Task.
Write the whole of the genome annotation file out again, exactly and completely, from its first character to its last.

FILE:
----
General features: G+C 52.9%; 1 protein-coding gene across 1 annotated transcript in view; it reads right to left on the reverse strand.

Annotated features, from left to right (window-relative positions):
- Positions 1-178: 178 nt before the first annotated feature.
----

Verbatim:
General features: G+C 52.9%; 1 protein-coding gene across 1 annotated transcript in view; it reads right to left on the reverse strand.

Annotated features, from left to right (window-relative positions):
- Positions 1-178: 178 nt before the first annotated feature.